While President Donald Trump wants to cut taxes, there are others who hope to raise them — by taxing carbon.
The idea has long been supported by environmentalists and left-leaning groups, but recently it has found support among some establishment Republicans. The notion is that by taxing carbon, the country would use less, reducing our impact on climate change.
However, there are a number of problems with the plan.
There is no viable alternative to carbon-based fuels. The goal of a carbon tax is to force people to embrace substitutes, but fossil fuels are one of the most inelastic products. There just aren’t any viable and scalable alternatives.
If the price of gasoline were to rise significantly because of a carbon tax, some people would carpool or take public transportation, but the vast majority would just have to suck it up and pay the higher price.
The price of everything would rise. Economic theory says that corporations don’t pay taxes, people do. Companies pass along taxes to consumers in the form of higher prices.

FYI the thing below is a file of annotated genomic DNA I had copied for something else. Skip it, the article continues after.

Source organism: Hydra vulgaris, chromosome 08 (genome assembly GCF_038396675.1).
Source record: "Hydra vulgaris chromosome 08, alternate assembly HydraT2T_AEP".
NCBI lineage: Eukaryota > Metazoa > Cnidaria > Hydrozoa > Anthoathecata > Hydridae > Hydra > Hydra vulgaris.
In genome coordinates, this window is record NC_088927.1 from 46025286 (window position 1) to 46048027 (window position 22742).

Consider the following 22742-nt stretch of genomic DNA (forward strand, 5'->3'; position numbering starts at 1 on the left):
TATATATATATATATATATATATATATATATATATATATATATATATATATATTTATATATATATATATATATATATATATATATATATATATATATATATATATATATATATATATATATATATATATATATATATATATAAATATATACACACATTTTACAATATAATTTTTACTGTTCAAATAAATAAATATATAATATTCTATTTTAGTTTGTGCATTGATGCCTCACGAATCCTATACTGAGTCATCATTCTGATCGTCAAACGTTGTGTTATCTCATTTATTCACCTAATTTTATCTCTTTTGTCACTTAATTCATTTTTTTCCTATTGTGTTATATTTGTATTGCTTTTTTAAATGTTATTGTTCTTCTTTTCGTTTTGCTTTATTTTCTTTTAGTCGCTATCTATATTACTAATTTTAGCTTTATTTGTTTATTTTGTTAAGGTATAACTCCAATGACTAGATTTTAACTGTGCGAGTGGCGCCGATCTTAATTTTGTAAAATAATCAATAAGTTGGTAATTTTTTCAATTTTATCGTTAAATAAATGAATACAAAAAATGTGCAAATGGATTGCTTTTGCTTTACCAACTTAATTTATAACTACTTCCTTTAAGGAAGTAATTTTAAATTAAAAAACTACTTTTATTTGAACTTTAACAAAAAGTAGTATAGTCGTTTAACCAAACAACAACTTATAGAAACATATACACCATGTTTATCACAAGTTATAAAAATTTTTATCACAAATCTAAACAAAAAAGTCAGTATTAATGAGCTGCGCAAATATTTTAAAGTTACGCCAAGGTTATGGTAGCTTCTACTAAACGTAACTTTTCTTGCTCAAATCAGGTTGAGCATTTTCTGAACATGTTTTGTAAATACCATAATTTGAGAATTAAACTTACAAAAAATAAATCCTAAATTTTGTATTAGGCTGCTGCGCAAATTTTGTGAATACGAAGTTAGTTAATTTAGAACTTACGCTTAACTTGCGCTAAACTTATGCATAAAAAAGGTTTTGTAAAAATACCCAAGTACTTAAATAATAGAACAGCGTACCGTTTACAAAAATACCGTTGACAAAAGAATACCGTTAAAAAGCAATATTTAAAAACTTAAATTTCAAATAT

Because we would still have to use fossil fuels for the vast majority of our travel, transportation and power generation, a carbon tax would simply be priced into virtually every product and service.
Food must be harvested, processed and transported to grocery stores. Clothes and consumer goods must be manufactured and transported to retail outlets or to consumers’ homes. Planes, trains and long-haul trucks cannot run on solar or wind power. Neither can our military.
While many power generating plants use renewable energy from wind and solar power, those renewables only…
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